Aug 15, 2010

Three ways to cleanliness, eco-friendly life style

Anyone visiting India would agree that we folks treat the entire country or city as one big trashcan (dustbin). People of all race, religion, economic status and caste are united when it comes to one thing - throwing trash anywhere and everywhere, often right outside their own houses caring a damn for themselves and their health, let alone neighbours.

Anyone traveling to Singapore would also marvel at its cleanliness that is often compared to a hospital ward. Singapore has achieved it with two distinct measures - one positive and one negative. The positive aspect is that one need not often walk more than 10 feet to find a trashcan. They are everywhere, right under every table in offices and in front of every shop or eating joint and every bus stop, some even providing two of them. So you simply have no excuse not to use them. The other of course, is the famous and ubiquitous 'FINE's advertised by numerous signs and well publicised 'corrective work orders' where offenders don bright orange vests and clean streets with media clicking away to preserve your image for posterity..

But there is a third way - the TAIWAN way. There are no signs threatening financial and emotional ruin to recalcitrants. More importantly, there are NO dustbins or trashcans on the street especially in residential localities, away from city centers and their malls. Often I have walked hundreds of meters, holding a crumpled receipt or used can in my hand, looking for a dustbin, finding none. Finally I have to get back to hotel/residence to trash it. Yes, the streets are still kept clean because the biggest ingredient that matters, without which all other measures fail, is there - it is called decency, civic sense and responsibility.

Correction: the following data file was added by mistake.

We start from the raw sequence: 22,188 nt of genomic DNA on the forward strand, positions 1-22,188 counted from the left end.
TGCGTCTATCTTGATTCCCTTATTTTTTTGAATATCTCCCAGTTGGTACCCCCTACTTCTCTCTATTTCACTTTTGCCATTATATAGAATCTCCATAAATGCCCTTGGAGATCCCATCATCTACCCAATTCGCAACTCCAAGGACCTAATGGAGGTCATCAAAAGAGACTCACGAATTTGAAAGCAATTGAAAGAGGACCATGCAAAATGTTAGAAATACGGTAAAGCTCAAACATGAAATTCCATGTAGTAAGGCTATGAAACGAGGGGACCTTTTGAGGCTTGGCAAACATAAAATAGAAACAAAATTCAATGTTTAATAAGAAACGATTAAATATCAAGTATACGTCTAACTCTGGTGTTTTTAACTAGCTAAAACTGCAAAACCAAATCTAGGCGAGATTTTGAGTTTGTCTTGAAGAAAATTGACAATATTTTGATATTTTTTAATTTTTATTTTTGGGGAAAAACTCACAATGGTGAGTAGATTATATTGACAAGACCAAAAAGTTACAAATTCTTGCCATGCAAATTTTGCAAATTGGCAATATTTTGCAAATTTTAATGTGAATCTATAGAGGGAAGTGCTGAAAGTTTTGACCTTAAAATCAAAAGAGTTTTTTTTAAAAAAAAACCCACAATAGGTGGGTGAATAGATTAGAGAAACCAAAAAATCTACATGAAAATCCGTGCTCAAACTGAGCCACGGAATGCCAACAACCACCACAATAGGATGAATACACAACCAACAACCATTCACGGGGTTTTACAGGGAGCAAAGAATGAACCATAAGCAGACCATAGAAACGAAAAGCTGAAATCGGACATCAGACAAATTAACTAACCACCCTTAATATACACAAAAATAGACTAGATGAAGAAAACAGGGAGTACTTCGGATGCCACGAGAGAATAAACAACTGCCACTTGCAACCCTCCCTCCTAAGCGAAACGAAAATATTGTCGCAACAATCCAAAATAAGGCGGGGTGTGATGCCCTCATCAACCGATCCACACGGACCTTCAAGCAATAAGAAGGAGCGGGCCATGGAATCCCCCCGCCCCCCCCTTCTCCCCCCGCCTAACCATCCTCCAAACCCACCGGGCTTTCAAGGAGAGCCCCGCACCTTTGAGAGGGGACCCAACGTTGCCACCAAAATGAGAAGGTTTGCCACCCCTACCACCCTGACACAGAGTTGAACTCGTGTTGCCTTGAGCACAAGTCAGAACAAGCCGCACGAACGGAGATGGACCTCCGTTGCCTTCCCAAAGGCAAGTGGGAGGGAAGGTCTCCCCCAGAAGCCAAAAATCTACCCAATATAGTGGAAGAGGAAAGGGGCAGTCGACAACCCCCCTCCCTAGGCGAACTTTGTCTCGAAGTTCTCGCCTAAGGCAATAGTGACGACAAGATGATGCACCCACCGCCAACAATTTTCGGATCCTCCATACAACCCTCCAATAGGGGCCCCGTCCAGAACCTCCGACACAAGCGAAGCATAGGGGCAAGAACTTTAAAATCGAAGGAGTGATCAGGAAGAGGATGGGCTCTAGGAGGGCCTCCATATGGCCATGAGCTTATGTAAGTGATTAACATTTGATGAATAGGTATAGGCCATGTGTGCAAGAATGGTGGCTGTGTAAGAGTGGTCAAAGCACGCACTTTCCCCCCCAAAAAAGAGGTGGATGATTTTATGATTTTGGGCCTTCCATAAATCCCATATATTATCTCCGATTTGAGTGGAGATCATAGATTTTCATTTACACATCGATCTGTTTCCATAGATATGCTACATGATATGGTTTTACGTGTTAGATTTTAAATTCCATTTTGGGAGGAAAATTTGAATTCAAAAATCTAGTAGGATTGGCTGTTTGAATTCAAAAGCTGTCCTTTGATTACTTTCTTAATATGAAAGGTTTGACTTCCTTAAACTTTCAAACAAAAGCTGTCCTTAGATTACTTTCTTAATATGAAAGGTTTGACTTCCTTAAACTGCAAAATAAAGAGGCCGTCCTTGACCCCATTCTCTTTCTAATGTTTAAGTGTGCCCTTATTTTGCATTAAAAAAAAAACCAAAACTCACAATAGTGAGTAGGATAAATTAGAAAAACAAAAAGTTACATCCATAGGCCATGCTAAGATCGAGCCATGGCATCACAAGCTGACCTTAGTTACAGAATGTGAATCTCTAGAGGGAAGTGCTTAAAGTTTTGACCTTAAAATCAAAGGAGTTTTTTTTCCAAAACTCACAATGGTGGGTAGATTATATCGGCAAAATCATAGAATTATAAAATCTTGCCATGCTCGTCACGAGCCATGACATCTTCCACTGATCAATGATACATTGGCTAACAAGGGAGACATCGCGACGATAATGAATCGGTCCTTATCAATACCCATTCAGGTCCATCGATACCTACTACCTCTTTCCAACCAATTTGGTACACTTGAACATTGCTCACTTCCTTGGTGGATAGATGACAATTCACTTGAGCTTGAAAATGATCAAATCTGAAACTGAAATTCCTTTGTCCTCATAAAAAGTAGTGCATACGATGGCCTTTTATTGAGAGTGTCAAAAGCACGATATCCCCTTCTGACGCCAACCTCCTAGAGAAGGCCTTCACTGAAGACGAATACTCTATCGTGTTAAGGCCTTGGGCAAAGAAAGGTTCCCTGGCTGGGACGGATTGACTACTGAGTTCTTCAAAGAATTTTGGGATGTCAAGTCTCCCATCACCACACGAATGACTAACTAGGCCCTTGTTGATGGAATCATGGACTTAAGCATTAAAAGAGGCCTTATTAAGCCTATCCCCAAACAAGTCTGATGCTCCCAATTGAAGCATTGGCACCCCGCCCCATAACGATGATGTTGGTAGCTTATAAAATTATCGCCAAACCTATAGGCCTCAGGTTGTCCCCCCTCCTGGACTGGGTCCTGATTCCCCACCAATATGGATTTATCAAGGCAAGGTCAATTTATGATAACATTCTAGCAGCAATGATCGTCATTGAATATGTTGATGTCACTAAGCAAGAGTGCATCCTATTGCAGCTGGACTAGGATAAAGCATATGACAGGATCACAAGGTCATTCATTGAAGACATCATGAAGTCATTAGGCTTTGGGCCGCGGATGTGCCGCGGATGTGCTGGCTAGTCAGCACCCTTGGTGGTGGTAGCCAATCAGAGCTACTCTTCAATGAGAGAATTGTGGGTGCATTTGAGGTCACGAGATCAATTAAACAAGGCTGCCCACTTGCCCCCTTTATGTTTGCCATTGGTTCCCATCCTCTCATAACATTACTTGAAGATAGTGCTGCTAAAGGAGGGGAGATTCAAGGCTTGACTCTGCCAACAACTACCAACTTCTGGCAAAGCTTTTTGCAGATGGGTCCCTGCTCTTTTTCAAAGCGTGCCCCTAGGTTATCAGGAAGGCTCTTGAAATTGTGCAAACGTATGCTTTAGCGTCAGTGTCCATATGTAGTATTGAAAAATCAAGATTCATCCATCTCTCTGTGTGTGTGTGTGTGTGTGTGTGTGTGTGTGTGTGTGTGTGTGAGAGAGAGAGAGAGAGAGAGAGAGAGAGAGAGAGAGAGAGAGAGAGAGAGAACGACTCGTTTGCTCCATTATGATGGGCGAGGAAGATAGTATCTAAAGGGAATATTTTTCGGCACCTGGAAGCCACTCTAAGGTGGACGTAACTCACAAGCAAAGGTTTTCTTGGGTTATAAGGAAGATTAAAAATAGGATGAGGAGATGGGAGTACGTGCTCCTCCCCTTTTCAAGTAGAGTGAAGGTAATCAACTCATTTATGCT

In many ways, Taiwan shows the way to other Asians. Convenience stores, for years now, don't hand out plastic bags. Even stores selling more expensive stuff life clothing and supermarkets like Carrefour don't. In Singapore we expect plastic bags even for newspapers. In Hong Kong you not only get a plastic bag with your newspaper but also a free packet of white tissues, adding even more trees to the casualty list. People use  fold-able steel chopsticks and often bring their own instead of wooden throwaway ones.

Where there is a will, there is a way...

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